As many know, I am a criminal defense lawyer in Atlanta Georgia who handles federal criminal cases here and all over the United States (I’m currently working on federal cases in Vermont, Pennsylvania, Maryland, North Carolina, Florida, the Middle and Southern Districts of Georgia, and out in Texas and Arkansas). Many of my clients are accused of what are sometimes called “white collar” or “economic” crimes. No matter what name we give such cases, they are almost always charged under one of the federal laws that outlaw fraudulent conduct.
Many people contact us because they are fearful that they might go to a federal prison for one of these fraud-type cases. A case I recently finished included some of the arguments that help such clients avoid a jail sentence in a federal fraud prosecution.
My client was married to one of the other people charged in a large federal fraud prosecution. Her spouse was a former law enforcement official who convinced his wife and others to get involved in a certain business proposition. As you likely guessed already, that business proposition was based on false and untrue (meaning fraudulent) statements in loan applications sent to various banks.
The prosecution made a big deal about her husband’s law enforcement status. The Judge imposed a lengthy jail sentence on the husband.
When we prepared to go to the sentencing hearing for the wife, we rounded up our best arguments. First, we noted that there were others who had trusted the husband based on his law enforcement status, yet these others had not been charged with crimes. These other uncharged people also knew that the bank applications contained untrue information, yet the Government let them go without being charged. So, our first argument was that a spouse should be given at least the same amount of credit when she simply following the lead of her husband into a business venture. Second, we focused on my client’s family obligations. Without revealing confidential information in this blog post, it made a big impact when we explained to the Judge what would happen with the family if the wife was incarcerated. Third, I did my best to maintain good relations with both the Prosecutor and the Probation Officer. While they are my opponents and I often do not agree with them, maintaining good relations can help in a close case. Here, it did help, for the Prosecutor did not really put up much of a fight when we asked the Judge to figure out a way to avoid sending my client to a prison. Furthermore, the Probation Officer was the one who came up with the suggestion as to the method that could allow the Judge to impose a sentence that did not contain any further time in custody. Fourth, my client decided to trust me and the strategy I had mapped out.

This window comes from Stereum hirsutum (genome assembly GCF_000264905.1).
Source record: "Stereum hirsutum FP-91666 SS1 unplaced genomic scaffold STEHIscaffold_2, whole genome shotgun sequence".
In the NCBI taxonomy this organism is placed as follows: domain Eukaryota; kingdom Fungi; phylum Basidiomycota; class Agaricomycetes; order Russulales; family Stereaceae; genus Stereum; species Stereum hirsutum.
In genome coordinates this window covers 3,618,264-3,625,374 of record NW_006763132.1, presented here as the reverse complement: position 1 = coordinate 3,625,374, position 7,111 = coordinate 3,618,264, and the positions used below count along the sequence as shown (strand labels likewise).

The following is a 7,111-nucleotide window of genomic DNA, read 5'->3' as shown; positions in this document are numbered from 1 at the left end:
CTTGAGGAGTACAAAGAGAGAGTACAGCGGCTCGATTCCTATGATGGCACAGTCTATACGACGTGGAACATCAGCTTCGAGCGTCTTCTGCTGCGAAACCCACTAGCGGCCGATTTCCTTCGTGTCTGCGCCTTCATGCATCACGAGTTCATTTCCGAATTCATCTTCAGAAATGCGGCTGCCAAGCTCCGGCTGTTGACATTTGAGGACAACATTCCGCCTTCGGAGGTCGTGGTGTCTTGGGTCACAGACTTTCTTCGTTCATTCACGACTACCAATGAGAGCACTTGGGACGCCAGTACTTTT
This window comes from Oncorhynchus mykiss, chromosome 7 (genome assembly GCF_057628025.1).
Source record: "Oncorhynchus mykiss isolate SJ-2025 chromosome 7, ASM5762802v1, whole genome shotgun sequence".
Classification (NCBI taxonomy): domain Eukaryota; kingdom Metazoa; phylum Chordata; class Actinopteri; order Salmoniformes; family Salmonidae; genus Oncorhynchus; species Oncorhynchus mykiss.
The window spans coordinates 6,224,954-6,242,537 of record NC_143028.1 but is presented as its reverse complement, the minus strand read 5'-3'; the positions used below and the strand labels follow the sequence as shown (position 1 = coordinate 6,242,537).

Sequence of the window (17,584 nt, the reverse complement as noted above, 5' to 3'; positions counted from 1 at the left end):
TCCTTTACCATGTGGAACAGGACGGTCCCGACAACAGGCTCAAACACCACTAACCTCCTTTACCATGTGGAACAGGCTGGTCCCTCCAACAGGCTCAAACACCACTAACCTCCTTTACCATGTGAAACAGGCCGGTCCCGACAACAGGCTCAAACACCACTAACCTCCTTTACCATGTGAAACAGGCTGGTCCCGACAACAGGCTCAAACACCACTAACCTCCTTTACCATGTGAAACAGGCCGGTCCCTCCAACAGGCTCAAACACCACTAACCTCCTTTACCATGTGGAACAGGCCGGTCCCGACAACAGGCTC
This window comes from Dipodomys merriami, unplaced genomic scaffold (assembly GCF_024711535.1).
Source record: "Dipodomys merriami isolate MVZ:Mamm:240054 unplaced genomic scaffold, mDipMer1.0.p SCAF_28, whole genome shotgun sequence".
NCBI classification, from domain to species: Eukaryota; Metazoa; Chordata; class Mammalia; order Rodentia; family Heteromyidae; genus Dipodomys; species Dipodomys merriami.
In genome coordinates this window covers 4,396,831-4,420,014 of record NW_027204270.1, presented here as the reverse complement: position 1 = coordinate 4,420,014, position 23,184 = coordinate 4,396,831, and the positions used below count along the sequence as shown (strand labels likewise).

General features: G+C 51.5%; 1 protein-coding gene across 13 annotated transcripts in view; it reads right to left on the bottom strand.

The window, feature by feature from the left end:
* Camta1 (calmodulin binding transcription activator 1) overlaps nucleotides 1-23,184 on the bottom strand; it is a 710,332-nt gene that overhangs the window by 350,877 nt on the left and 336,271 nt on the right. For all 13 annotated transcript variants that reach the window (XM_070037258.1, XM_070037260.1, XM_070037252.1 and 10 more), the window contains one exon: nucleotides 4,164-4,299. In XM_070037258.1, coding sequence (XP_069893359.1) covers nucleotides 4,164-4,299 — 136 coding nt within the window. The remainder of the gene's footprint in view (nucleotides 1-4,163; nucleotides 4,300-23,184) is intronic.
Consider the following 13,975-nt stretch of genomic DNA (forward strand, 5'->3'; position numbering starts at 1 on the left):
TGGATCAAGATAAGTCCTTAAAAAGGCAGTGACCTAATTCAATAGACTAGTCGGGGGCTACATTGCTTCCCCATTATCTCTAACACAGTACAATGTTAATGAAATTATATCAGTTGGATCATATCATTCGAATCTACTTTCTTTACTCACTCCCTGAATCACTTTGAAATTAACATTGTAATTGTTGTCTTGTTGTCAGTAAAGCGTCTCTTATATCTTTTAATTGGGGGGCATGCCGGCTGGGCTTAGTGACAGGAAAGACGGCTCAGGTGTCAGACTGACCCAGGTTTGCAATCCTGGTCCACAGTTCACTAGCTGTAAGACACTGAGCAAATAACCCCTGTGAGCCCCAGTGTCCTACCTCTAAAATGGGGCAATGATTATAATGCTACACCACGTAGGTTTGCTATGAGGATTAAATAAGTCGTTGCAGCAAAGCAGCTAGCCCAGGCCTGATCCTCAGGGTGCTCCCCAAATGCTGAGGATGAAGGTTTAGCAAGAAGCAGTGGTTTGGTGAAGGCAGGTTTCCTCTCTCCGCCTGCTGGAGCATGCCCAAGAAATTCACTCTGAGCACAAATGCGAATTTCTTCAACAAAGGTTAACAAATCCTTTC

The Fifth and final factor is more difficult to describe, but might be the most important. I knew this Judge very well from having appeared before him many times. I have also been on professional programs with this Judge, and had the chance to talk with him about non-lawyer issues. I have a fairly good idea of what arguments work, and those which won’t work. Knowing the Judge can sometimes be a tremendous help when crafting the best argument in trying to keep a client out of prison.
All of these factors came together in this recent case. The Judge said he was going to do something he never does, and he gave my client a sentence that kept her at home with her family. As you can imagine, she is very relieved.
Every case is different. Nevertheless, when trying to avoid a prison sentence in a federal fraud case, it is so important that the attorney map out a multi-pronged strategy when trying to help the client avoid jail. This recent case was gratifying not only because my client avoided prison, it also made me feel good that our strategy was the proper course to take.